The number of motorcycles in Dhaka city has gone up abnormally in the last one decade, intensifying traffic chaos and creating anarchy in the traffic system as well.
The number of motorcycles in capital Dhaka has grown much faster than the automobile fleet during the period, the experts said, adding controlling the two-wheelers is a must right now as it is a very risky mode of transportation. Otherwise, the situation might take a serious turn, they cautioned.
The use of motorcycles is increasing day by day in the capital city, where traffic jams are almost an incurable problem. The number of registered motorcycles in the capital increased 268 percent in the last 10 years, sources said.
Since ride sharing has become popular in the city since 2016, the number of motorcycles also increased as fast, said the concerned people.
According to the Bangladesh Road Transport Authority (BRTA), the number of motorcycles registered in Dhaka till 2010 was 2 lakh 10 thousand 081. At the end of September this year, this number has risen steadily to 7 lakh 73 thousand 170.
As a result, the number of legal motorcycles in Dhaka has increased five lakh 63 thousand 89 in 10 years. The growth rate is 268 percent. Of these, the number of legal motorcycles in Dhaka has increased by 3 lakh 35 thousand 844 in the last four years.
Reviewing the data, it is seen that the number of motorcycles in Dhaka has been increasing rapidly since 2016. From this time onwards, ride sharing has become popular in the country. From 2011 to 2015, where 30 to 40 thousand new motorcycles were being registered in Dhaka every year, in 2016, for the first time, the number of new motorcycle registrations exceeded half a million. 53 thousand 738 new motorcycles were registered that year.
In the year 2017, 75,251 new motorcycles were registered in Dhaka. And in 2018, for the first time, the number of newly registered motorcycles exceeded 1 lakh. 1 lakh 4 thousand 64 new motorcycles were registered that year.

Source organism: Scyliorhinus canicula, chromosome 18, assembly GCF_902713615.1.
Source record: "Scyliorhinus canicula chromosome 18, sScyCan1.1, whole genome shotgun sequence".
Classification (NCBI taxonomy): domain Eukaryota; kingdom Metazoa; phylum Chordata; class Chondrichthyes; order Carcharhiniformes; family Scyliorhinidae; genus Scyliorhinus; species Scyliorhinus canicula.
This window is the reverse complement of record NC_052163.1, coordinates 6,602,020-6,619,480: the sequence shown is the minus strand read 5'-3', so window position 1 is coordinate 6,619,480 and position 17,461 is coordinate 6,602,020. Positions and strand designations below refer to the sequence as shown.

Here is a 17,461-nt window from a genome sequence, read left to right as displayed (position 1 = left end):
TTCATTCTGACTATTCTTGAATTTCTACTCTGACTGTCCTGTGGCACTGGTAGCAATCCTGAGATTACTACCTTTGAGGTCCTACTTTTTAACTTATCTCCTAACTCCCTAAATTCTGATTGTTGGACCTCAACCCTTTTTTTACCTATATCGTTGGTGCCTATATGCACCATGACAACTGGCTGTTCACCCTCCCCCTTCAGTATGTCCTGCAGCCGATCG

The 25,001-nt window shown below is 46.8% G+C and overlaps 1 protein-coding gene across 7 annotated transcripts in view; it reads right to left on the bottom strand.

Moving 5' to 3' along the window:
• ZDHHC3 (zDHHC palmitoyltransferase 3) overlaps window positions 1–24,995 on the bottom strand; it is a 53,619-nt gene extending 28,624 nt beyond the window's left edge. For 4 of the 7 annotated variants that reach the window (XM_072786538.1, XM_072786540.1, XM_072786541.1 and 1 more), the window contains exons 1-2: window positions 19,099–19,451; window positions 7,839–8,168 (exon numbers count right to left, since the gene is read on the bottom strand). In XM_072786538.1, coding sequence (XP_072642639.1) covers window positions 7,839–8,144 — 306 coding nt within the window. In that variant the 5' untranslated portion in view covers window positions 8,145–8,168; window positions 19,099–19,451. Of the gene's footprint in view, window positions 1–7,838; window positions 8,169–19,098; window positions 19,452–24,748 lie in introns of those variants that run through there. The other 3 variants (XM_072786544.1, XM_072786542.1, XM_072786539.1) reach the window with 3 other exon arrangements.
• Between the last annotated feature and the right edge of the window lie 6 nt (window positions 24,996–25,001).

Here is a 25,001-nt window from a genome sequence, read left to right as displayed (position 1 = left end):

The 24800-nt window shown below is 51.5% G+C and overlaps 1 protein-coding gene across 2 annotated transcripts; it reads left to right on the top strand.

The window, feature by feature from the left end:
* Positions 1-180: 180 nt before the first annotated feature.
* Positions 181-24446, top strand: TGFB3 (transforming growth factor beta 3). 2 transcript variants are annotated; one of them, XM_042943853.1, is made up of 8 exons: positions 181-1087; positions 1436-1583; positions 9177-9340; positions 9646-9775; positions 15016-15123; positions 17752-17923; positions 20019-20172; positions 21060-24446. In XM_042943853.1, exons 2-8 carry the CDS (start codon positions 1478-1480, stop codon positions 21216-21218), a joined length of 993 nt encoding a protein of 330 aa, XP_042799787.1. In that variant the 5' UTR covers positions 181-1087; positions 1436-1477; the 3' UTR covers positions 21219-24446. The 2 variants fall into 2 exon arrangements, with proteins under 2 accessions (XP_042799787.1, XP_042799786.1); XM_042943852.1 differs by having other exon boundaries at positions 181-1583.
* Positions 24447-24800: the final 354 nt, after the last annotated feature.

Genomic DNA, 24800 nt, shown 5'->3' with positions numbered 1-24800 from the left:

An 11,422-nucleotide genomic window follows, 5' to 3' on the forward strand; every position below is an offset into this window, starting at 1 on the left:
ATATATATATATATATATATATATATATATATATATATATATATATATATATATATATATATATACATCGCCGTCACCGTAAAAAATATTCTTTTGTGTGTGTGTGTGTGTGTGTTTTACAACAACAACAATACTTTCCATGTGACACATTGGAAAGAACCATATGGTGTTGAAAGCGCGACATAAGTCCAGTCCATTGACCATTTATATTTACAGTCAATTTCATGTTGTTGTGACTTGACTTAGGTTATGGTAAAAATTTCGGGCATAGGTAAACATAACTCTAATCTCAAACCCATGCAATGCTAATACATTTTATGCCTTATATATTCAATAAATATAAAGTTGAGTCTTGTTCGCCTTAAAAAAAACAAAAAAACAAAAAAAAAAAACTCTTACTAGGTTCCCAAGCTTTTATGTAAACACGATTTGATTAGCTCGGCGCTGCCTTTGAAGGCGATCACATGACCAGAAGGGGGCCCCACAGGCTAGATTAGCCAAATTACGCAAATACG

The growth rate of motorcycles in Dhaka continued in the next years as well. In 2019, the number of newly registered motorcycles in the city stood at 99,256. And in the first nine months of this year (2020), 57,273 new motorcycles have been registered.
Meanwhile, there is proof that unskilled motorbikers are taking to the roads. Some ride-sharing riders have been employed after only one or two hours of training. Hamidur Rahman, from Moghbazar, is one.
Hamidur, who has worked for six months, said that he knew how to drive a car, but not a motorcycle.
“I bought the motorcycle six months ago. Another person rode it to my house. That day I underwent two hours of training and have been a Uber driver since then.”
Redwanur Rahman, from Moulvibazar, studying in a private university, is working as a driver after getting a learner’s licence.
“It’s been 4 months since I received a learner’s licence. I still don’t have the real thing. I ride my motorcycle with my learner’s licence. There are no problems. It’s not just me, many Uber and Pathao riders use the learner’s licence,” he said.
However, car drivers and pedestrians in Dhaka alleged that they are being bothered by ride sharing mobile app based motorcycle operators.
“Firstly, the number of motorcycles has increased due to these ride-sharing services and this has resulted in more accidents,” said Mohammad Abdur Razzak, deputy director (law and enforcement) of Bangladesh Road Transport Authority (BRTA).
“The second problem is that motorcycles are light vehicles. But compared to a rickshaw there is a higher risk of death when they get into accidents with one or two cars. Riders also have an incentive to make quick trips and end up speeding. This raises concerns about accidents.”
“Motorcycles need to get fitness certificates with registration. And there is no legal provision to recheck the fitness of a motorcycle after five or ten years. Concerned officials also have to be more careful when they issue fitness certificates for buses and trucks. If they do so, pollution will be reduced,” he said.
However, business activities had been stalled for more than two months this year due to the outbreak of the coronavirus pandemic. Motorcycle registration was also stopped at the time.
A sales executive of Honda Motorcycle Company, said that their show-rooms were kept closed in the lockdown period as the government declared general holidays at the time. But their sales increased after the shutdown.